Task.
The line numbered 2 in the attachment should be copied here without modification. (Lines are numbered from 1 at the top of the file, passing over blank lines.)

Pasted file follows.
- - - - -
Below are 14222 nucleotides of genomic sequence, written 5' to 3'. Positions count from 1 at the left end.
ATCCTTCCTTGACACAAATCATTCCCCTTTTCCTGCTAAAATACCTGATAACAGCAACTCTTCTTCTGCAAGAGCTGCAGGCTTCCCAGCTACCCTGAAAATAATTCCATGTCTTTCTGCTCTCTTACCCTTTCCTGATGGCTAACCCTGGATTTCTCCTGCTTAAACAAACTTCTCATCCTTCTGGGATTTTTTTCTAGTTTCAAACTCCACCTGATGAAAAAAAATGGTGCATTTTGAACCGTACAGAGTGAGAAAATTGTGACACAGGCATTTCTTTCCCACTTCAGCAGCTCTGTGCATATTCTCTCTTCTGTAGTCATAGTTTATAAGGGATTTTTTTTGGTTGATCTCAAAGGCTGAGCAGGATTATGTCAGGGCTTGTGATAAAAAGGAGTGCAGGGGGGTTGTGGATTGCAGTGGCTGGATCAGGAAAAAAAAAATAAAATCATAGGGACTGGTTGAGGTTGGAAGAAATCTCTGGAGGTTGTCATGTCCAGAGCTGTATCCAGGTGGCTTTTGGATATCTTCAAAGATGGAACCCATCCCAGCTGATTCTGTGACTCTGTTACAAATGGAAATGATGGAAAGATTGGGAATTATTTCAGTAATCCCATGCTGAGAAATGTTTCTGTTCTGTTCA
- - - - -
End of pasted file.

ATCCTTCCTTGACACAAATCATTCCCCTTTTCCTGCTAAAATACCTGATAACAGCAACTCTTCTTCTGCAAGAGCTGCAGGCTTCCCAGCTACCCTGAAAATAATTCCATGTCTTTCTGCTCTCTTACCCTTTCCTGATGGCTAACCCTGGATTTCTCCTGCTTAAACAAACTTCTCATCCTTCTGGGATTTTTTTCTAGTTTCAAACTCCACCTGATGAAAAAAAATGGTGCATTTTGAACCGTACAGAGTGAGAAAATTGTGACACAGGCATTTCTTTCCCACTTCAGCAGCTCTGTGCATATTCTCTCTTCTGTAGTCATAGTTTATAAGGGATTTTTTTTGGTTGATCTCAAAGGCTGAGCAGGATTATGTCAGGGCTTGTGATAAAAAGGAGTGCAGGGGGGTTGTGGATTGCAGTGGCTGGATCAGGAAAAAAAAAATAAAATCATAGGGACTGGTTGAGGTTGGAAGAAATCTCTGGAGGTTGTCATGTCCAGAGCTGTATCCAGGTGGCTTTTGGATATCTTCAAAGATGGAACCCATCCCAGCTGATTCTGTGACTCTGTTACAAATGGAAATGATGGAAAGATTGGGAATTATTTCAGTAATCCCATGCTGAGAAATGTTTCTGTTCTGTTCA